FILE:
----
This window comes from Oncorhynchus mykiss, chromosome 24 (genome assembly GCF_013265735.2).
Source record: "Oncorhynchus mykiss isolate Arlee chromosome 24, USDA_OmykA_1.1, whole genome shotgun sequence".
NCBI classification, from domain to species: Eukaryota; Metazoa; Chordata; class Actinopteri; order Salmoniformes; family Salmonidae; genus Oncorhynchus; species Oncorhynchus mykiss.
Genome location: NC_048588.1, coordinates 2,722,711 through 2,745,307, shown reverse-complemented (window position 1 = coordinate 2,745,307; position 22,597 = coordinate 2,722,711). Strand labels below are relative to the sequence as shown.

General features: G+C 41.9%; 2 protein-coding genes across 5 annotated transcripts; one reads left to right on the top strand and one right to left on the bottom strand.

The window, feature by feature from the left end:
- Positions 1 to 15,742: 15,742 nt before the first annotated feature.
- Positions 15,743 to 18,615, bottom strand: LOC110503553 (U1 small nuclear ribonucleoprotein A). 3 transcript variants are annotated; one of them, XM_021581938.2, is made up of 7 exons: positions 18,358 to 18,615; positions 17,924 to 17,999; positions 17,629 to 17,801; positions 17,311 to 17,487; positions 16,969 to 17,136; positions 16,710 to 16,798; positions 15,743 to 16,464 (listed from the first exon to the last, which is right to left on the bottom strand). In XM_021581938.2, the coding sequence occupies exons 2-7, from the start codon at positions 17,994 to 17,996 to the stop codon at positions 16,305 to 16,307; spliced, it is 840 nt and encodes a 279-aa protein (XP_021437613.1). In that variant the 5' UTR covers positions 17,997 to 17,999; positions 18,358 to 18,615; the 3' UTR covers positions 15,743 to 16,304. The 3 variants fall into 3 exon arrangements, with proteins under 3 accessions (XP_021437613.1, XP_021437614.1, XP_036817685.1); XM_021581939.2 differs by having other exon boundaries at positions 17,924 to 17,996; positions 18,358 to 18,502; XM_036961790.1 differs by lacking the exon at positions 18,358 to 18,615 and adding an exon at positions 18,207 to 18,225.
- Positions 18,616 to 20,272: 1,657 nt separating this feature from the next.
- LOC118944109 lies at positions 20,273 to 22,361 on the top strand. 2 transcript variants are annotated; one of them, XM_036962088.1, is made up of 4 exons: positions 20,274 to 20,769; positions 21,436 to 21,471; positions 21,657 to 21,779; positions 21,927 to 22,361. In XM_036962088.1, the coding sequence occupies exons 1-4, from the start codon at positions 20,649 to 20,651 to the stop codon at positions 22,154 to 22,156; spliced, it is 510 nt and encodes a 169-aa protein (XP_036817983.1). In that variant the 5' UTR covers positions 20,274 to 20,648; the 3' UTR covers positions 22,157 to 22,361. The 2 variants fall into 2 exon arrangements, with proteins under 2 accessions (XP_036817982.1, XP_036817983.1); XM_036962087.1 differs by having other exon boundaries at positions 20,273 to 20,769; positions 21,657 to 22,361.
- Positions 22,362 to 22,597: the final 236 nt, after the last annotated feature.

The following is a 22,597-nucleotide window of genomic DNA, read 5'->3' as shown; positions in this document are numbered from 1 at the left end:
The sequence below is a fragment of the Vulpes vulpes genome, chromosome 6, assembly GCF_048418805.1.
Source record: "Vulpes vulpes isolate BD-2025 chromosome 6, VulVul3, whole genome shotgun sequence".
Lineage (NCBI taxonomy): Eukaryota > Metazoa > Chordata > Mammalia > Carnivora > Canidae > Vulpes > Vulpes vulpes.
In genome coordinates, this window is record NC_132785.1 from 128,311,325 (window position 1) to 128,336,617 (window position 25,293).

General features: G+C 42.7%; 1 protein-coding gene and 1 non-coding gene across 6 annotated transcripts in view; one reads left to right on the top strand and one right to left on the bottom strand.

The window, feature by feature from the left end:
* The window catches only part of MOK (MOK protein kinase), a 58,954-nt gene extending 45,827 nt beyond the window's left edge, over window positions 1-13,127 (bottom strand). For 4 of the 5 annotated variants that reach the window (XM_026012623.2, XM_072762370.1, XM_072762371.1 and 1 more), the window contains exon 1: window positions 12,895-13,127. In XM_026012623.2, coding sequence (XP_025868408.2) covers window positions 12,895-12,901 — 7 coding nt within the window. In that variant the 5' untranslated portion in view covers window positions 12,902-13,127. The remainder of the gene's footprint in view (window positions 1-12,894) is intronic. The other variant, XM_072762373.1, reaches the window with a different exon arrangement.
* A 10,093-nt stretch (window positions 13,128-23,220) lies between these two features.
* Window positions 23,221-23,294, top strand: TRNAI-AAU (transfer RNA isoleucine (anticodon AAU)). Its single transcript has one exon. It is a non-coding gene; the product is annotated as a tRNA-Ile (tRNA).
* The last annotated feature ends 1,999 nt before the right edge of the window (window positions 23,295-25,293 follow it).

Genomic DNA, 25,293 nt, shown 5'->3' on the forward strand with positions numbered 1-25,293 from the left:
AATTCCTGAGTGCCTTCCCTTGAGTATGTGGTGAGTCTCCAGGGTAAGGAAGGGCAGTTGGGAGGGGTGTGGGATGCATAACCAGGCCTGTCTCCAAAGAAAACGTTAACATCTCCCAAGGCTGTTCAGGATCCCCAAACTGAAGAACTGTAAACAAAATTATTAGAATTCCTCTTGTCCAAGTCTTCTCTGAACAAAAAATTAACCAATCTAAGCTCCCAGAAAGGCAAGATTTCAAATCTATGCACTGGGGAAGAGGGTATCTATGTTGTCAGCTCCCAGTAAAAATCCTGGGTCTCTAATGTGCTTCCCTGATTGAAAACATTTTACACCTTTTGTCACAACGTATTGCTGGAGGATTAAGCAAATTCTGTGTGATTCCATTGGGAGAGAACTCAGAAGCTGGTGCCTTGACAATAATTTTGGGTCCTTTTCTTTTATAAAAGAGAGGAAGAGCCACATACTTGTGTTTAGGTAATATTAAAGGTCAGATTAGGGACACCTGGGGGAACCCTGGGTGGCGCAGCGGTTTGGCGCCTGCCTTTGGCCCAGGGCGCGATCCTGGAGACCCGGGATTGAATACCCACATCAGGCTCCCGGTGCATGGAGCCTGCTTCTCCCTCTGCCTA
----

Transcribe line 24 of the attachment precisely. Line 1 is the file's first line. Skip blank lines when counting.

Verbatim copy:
AATTCCTGAGTGCCTTCCCTTGAGTATGTGGTGAGTCTCCAGGGTAAGGAAGGGCAGTTGGGAGGGGTGTGGGATGCATAACCAGGCCTGTCTCCAAAGAAAACGTTAACATCTCCCAAGGCTGTTCAGGATCCCCAAACTGAAGAACTGTAAACAAAATTATTAGAATTCCTCTTGTCCAAGTCTTCTCTGAACAAAAAATTAACCAATCTAAGCTCCCAGAAAGGCAAGATTTCAAATCTATGCACTGGGGAAGAGGGTATCTATGTTGTCAGCTCCCAGTAAAAATCCTGGGTCTCTAATGTGCTTCCCTGATTGAAAACATTTTACACCTTTTGTCACAACGTATTGCTGGAGGATTAAGCAAATTCTGTGTGATTCCATTGGGAGAGAACTCAGAAGCTGGTGCCTTGACAATAATTTTGGGTCCTTTTCTTTTATAAAAGAGAGGAAGAGCCACATACTTGTGTTTAGGTAATATTAAAGGTCAGATTAGGGACACCTGGGGGAACCCTGGGTGGCGCAGCGGTTTGGCGCCTGCCTTTGGCCCAGGGCGCGATCCTGGAGACCCGGGATTGAATACCCACATCAGGCTCCCGGTGCATGGAGCCTGCTTCTCCCTCTGCCTA